Preface. A Mysterious Force of Harmony. Before the Beginning. Thomas Young's Experiment. Planck's Constant. The Copenhagen School. De Broglie's Pilot Waves. Schroedinger and His Equation. Heisenberg's Microscope. Wheeler's Cat. The Hungarian Mathematician. Enter Einstein. Bohm and Aharanov. John Bell's Theorem. The Dream of Clauser, Horne, and Shimony. Alain Aspect. Laser Guns. Triple Entanglement. The Ten-Kilometer Experiment. Teleportation: "Beam Me Up, Scotty". Quantum Magic: What Does It All Mean? Acknowledgments. References. Index.
Amir D. Aczel, PhD, is the author of a number of successful books, including: The Mystery of the Aleph, Fermat's Last Theorem and God's Equation: Einstein, Relativity and the Expanding Universe. He is Professor of Statistics at Bentley College and lives in Boston. His work has been translated into Turkish, Hebrew, French, German, Italian, Chinese and Spanish.
In his newest book, Aczel (Fermat's Last Theorem) discusses a great mystery in physics: the concept of entanglement in quantum physics. He begins by explaining that "entanglement" occurs when two subatomic particles are somehow connected or "entangled" with one another, so that when something happens to one particle, the same thing simultaneously happens to the other particle, even if it's miles away. However, this concept violates the theory of special relativity, since communication between two places cannot occur faster than the speed of light. Einstein knew that the mathematics of quantum theory predicted that this could happen, but he didn't believe it. In the last decade, researchers have shown in laboratory experiments that entanglement does indeed happen, and in one case it occurred over a distance of almost 10 miles. Aczel explores how a Star Trek-like teleportation may be possible via entanglement (however, a particle's quantum state, not the entire particle, is teleported to its mate), though perhaps at the expense of demonstrating entanglement's more real-world applications to cryptography. General readers may need to skim over his technical explanations, whereas more advanced readers will be interested in only the last third of the book. While the book won't satisfy dedicated science buffs, it will be an accessible entry into this concept of quantum physics. (Oct.) Copyright 2002 Cahners Business Information.
"Entanglement" is one of the more remarkable aspects of quantum mechanics, a field that has produced a number of counterintuitive phenomena. Entangled particles are created in the same process and retain a connection even if they become far separated physically. If a change is later imposed on one of these particles, then there instantaneously occurs a change with its entangled partner, even if that partner is very far away in another part of the universe. Thus, the news of the change is transmitted with infinite velocity by an unknown means. Einstein aptly referred to this phenomenon as "spooky." In recent decades, researchers have shown entanglement to be a physical fact, thereby vindicating quantum mechanics, spooky though it may be. Aczel (Fermat's Last Theorem) tells most of this story at a pace that is slow enough and understandable for lay readers, but the last few chapters are more technical. Some sections read awkwardly and would have benefited from better editing, but on the whole this is recommended for college and large public libraries.-Jack W. Weigel, Ann Arbor, MI Copyright 2002 Cahners Business Information.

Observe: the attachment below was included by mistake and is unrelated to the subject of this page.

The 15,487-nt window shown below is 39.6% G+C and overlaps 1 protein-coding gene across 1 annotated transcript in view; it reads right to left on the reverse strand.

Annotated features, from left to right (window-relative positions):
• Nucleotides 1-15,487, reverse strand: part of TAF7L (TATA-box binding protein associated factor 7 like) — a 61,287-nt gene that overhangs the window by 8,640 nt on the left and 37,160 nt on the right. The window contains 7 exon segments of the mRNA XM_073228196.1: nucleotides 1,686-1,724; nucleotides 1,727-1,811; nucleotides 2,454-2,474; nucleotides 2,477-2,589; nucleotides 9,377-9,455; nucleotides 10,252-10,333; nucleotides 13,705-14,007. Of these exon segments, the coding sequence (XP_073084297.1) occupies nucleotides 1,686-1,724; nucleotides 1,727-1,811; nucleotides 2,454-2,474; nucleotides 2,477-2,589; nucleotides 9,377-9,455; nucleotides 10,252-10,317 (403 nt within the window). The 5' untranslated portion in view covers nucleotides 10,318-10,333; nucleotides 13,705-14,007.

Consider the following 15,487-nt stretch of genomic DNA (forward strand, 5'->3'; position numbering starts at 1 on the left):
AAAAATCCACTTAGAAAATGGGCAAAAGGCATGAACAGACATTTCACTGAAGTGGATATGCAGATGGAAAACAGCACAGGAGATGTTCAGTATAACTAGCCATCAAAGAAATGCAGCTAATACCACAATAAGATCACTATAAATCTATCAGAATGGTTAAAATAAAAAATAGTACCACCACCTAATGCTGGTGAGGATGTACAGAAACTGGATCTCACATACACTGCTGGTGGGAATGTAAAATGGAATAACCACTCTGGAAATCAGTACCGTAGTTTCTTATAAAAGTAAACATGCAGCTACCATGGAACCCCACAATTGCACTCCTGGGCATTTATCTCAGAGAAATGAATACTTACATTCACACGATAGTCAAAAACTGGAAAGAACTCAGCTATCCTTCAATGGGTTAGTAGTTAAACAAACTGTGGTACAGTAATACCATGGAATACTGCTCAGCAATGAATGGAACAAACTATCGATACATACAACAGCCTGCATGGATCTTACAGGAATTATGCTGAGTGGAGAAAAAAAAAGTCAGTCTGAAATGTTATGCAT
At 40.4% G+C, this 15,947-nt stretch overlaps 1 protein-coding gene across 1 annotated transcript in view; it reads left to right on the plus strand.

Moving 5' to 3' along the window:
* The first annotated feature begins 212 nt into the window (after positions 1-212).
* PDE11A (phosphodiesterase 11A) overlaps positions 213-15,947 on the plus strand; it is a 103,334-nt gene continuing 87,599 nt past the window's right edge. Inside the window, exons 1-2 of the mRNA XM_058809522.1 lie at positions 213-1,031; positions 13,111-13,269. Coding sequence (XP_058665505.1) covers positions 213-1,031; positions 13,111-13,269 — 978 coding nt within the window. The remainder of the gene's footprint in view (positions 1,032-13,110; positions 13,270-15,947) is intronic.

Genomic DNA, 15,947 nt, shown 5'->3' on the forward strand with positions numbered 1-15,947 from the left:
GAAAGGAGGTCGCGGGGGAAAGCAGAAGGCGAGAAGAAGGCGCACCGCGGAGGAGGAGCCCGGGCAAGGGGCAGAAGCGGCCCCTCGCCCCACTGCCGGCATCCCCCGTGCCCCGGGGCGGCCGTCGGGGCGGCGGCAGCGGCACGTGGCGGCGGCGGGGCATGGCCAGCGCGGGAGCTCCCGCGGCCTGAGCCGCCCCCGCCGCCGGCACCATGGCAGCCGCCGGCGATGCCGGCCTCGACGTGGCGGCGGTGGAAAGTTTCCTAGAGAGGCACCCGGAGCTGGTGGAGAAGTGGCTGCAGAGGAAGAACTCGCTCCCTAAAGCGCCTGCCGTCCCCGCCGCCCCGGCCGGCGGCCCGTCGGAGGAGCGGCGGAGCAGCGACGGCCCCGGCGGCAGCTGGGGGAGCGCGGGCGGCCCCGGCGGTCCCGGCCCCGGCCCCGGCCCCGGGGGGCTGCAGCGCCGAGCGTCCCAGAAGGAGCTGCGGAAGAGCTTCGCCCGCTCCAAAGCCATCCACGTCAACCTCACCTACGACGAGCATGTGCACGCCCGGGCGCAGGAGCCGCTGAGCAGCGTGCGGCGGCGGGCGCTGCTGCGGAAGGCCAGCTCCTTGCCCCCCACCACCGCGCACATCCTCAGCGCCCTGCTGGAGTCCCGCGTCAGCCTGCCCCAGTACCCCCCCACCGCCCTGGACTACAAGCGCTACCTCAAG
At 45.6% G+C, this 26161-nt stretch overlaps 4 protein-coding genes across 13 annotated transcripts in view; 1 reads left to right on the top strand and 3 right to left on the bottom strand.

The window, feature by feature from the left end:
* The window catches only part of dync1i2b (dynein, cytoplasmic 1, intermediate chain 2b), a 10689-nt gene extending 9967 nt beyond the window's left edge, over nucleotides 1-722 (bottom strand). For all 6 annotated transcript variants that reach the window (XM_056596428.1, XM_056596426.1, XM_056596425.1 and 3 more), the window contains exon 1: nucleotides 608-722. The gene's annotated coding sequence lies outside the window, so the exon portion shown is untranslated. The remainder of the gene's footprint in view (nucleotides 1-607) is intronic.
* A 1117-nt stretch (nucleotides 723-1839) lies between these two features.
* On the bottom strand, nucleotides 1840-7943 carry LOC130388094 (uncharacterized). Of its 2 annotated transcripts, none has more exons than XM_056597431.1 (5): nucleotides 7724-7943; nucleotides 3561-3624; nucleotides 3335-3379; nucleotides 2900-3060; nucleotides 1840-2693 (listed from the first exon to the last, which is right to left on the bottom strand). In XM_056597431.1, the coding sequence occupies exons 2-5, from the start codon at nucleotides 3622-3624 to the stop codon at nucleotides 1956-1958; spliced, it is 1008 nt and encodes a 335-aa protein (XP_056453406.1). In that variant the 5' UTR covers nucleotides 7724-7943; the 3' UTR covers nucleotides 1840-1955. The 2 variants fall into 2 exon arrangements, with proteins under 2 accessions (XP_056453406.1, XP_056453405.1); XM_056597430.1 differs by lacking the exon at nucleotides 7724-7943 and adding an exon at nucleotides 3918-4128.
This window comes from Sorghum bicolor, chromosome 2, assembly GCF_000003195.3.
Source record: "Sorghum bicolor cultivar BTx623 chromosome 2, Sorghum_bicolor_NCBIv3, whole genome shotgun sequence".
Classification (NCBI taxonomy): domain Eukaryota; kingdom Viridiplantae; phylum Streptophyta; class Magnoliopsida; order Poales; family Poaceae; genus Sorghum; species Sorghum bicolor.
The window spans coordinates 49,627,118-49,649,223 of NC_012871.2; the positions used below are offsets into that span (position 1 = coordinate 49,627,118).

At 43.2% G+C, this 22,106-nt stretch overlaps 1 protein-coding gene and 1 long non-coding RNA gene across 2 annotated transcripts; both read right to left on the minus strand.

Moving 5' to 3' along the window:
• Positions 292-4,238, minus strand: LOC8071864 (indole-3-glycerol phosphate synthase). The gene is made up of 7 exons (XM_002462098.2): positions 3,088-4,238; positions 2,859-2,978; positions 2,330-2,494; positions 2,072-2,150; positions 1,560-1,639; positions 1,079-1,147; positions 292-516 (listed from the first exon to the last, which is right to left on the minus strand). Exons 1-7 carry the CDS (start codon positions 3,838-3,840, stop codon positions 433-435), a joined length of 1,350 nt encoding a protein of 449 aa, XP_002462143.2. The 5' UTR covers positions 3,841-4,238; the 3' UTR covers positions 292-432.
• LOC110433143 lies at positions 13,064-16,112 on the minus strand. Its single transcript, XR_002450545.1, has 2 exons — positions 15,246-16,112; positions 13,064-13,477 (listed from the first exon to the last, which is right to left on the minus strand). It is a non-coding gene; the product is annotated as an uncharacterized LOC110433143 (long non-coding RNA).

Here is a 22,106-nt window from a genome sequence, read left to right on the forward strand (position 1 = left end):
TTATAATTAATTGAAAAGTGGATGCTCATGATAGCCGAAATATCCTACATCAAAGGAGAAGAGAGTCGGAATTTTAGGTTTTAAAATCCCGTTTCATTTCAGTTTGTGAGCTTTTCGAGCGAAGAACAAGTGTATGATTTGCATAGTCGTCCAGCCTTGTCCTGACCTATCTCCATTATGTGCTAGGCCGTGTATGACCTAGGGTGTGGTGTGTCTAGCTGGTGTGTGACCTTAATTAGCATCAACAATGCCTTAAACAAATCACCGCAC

"?I am altogether happy that there is now a book on entanglement, almost 70 years after its discovery, and recommend it to people interested in the historical background and practical implications of quantum mechanics?" (Nature, 21 November 2002) "?a book that?s perhaps the best lay description of the evolution and current state of quantum physics available today?" (Focus, February 2003) "?Amir D. Aczel's short biographies of these quantum pioneers are lively and entertaining..." (The Times Literary Supplement, 11 September 2003)